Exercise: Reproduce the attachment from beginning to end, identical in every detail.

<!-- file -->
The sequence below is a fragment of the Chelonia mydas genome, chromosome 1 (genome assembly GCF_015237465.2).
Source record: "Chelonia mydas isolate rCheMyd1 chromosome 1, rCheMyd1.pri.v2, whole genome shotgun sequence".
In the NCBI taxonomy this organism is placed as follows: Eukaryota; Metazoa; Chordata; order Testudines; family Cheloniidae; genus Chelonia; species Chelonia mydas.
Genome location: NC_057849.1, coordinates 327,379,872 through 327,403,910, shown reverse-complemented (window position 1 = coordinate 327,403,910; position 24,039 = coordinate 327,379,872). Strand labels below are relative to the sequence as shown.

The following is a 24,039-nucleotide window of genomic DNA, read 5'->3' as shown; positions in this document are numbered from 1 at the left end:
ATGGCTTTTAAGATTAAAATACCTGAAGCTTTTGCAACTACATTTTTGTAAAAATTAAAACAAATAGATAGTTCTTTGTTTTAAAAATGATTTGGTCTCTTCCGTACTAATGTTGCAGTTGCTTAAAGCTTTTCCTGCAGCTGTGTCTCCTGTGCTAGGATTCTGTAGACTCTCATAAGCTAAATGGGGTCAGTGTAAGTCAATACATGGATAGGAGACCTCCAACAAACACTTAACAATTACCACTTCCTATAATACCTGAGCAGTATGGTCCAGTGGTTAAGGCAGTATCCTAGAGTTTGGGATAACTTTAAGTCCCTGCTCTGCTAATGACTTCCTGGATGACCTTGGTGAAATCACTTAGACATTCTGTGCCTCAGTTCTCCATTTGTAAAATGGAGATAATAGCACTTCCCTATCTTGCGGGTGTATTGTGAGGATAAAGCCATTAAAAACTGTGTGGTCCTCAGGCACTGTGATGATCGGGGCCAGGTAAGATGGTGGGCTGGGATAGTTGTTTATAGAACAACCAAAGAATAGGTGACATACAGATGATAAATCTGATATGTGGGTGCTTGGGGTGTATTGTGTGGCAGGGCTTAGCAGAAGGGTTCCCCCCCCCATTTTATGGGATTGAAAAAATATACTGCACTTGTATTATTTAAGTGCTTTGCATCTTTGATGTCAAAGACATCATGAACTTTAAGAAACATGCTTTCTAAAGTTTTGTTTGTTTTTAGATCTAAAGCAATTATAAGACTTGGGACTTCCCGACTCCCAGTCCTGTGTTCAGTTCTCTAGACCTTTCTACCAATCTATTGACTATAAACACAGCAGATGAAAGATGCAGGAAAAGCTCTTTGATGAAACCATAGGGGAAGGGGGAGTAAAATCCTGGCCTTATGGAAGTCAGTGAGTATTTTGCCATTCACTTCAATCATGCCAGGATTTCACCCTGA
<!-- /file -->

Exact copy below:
The sequence below is a fragment of the Chelonia mydas genome, chromosome 1 (genome assembly GCF_015237465.2).
Source record: "Chelonia mydas isolate rCheMyd1 chromosome 1, rCheMyd1.pri.v2, whole genome shotgun sequence".
In the NCBI taxonomy this organism is placed as follows: Eukaryota; Metazoa; Chordata; order Testudines; family Cheloniidae; genus Chelonia; species Chelonia mydas.
Genome location: NC_057849.1, coordinates 327,379,872 through 327,403,910, shown reverse-complemented (window position 1 = coordinate 327,403,910; position 24,039 = coordinate 327,379,872). Strand labels below are relative to the sequence as shown.

The following is a 24,039-nucleotide window of genomic DNA, read 5'->3' as shown; positions in this document are numbered from 1 at the left end:
ATGGCTTTTAAGATTAAAATACCTGAAGCTTTTGCAACTACATTTTTGTAAAAATTAAAACAAATAGATAGTTCTTTGTTTTAAAAATGATTTGGTCTCTTCCGTACTAATGTTGCAGTTGCTTAAAGCTTTTCCTGCAGCTGTGTCTCCTGTGCTAGGATTCTGTAGACTCTCATAAGCTAAATGGGGTCAGTGTAAGTCAATACATGGATAGGAGACCTCCAACAAACACTTAACAATTACCACTTCCTATAATACCTGAGCAGTATGGTCCAGTGGTTAAGGCAGTATCCTAGAGTTTGGGATAACTTTAAGTCCCTGCTCTGCTAATGACTTCCTGGATGACCTTGGTGAAATCACTTAGACATTCTGTGCCTCAGTTCTCCATTTGTAAAATGGAGATAATAGCACTTCCCTATCTTGCGGGTGTATTGTGAGGATAAAGCCATTAAAAACTGTGTGGTCCTCAGGCACTGTGATGATCGGGGCCAGGTAAGATGGTGGGCTGGGATAGTTGTTTATAGAACAACCAAAGAATAGGTGACATACAGATGATAAATCTGATATGTGGGTGCTTGGGGTGTATTGTGTGGCAGGGCTTAGCAGAAGGGTTCCCCCCCCCATTTTATGGGATTGAAAAAATATACTGCACTTGTATTATTTAAGTGCTTTGCATCTTTGATGTCAAAGACATCATGAACTTTAAGAAACATGCTTTCTAAAGTTTTGTTTGTTTTTAGATCTAAAGCAATTATAAGACTTGGGACTTCCCGACTCCCAGTCCTGTGTTCAGTTCTCTAGACCTTTCTACCAATCTATTGACTATAAACACAGCAGATGAAAGATGCAGGAAAAGCTCTTTGATGAAACCATAGGGGAAGGGGGAGTAAAATCCTGGCCTTATGGAAGTCAGTGAGTATTTTGCCATTCACTTCAATCATGCCAGGATTTCACCCTGA